By Roger C. Davis
Courtesy of The Gloucester Genealogical Society of Virginia
Cornelia Elizabeth Thornton (19 May 1893-28 Sept. 1918) was a World War I casualty from Bena, Virginia. Cornelia was the eldest daughter of eight children of Harry Lee and Virginia Lee Rowe Thornton, Sr. of the Thornton Creek area of Achilles in Gloucester County, Virginia. (Cornelia was the aunt of Ginny Snowden, who is currently branch manager of Gloucester Point Library, and also, of Ed Thornton, GGSV member.)
She was “one of three students that made up the first graduating class from Achilles High School in 1914.” After high school she went to nursing school at Franklin Square Hospital in Baltimore, Maryland, where she earned her nursing degree in 1917.
Cornelia (or Nellie as she was known to her friends) had the misfortune of contracting flu on the voyage over the Atlantic to England. This turned into pneumonia and led to her death on 28 September 1918 at U. S. Army Base #58, AEF, in Portsmouth, England. She was the first American nurse to die in the war after the United States entered the conflict. Eleven other Gloucester residents were among the estimated 116,708 American lives lost.” She was first buried at a church in Winchester, England “with full military honors to which an army officer is entitled.”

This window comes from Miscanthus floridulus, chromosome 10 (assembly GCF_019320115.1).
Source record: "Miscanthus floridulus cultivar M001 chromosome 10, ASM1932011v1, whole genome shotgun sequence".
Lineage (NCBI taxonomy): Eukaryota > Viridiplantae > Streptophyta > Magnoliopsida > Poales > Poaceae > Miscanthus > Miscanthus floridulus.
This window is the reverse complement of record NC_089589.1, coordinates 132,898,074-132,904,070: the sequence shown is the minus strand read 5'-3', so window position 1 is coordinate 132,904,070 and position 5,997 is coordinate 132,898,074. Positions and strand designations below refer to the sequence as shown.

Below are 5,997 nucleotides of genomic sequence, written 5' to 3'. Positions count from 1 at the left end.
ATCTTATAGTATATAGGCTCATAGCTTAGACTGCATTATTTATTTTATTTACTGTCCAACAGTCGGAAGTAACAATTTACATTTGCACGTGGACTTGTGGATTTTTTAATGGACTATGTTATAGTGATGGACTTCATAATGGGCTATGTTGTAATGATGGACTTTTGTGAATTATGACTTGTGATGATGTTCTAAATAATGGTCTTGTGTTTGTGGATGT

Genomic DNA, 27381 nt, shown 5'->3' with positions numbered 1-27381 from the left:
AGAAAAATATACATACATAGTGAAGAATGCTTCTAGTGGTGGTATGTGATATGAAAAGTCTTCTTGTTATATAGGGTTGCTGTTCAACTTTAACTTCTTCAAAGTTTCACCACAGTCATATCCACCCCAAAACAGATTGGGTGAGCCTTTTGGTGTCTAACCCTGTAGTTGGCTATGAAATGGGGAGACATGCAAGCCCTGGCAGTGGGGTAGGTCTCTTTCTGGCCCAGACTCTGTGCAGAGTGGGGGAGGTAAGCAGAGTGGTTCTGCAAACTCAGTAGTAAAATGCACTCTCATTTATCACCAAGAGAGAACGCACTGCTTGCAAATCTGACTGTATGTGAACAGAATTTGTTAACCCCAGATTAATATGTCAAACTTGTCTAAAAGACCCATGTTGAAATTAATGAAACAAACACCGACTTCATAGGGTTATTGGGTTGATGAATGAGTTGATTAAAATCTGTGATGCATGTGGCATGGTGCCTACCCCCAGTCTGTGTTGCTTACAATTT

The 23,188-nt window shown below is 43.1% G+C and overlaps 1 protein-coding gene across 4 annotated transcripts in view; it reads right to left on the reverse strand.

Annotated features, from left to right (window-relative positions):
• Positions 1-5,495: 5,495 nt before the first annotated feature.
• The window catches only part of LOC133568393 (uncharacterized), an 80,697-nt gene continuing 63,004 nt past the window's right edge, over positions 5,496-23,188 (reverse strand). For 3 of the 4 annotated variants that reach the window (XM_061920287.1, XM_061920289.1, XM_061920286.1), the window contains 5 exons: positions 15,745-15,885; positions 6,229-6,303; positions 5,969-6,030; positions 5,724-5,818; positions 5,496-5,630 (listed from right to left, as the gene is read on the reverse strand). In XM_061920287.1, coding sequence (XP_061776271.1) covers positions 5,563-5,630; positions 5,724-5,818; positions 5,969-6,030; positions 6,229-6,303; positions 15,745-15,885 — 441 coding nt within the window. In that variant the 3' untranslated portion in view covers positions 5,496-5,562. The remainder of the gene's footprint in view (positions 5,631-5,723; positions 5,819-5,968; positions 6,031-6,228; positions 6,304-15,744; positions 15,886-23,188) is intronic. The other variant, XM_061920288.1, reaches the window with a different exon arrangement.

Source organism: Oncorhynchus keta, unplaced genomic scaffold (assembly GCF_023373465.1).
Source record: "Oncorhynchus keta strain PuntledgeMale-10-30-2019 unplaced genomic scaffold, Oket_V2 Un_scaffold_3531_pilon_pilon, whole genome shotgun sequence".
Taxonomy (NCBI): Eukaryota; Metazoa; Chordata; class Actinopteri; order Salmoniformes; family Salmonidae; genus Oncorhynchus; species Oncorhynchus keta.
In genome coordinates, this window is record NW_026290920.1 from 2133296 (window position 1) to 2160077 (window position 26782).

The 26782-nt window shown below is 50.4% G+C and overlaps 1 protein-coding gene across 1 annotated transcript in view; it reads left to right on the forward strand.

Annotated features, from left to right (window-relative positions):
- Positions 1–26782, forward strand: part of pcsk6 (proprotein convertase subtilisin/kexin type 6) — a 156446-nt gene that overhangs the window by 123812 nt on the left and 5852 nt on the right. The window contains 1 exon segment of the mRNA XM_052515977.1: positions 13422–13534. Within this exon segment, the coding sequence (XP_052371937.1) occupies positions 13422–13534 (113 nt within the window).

The 27 May 1920 Mathews Journal notes “the bodies of 10 women war nurses, who died while on duty with the overseas forces, and the first to be brought home, will arrive Sunday at New York on the Steamer Princess Matoaka. Among them is Miss Cornelia Thornton of Achilles.” She was buried in Arlington National Cemetery.
THORNTON, CORNELIA ELIZABETH
- NURSE ANC, BASE HOSP 68
- DATE OF DEATH: 09/28/1919
- BURIED AT: SECTION 21 SITE 2
ARLINGTON NATIONAL CEMETERY
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Michael Robert Patterson was born in Arlington and is the son of a former officer of the US Army. So it was no wonder that sooner or later his interests drew him to American history and especially to American military history. Many of his articles can be found on renowned portals like the New York Times, Washingtonpost or Wikipedia.
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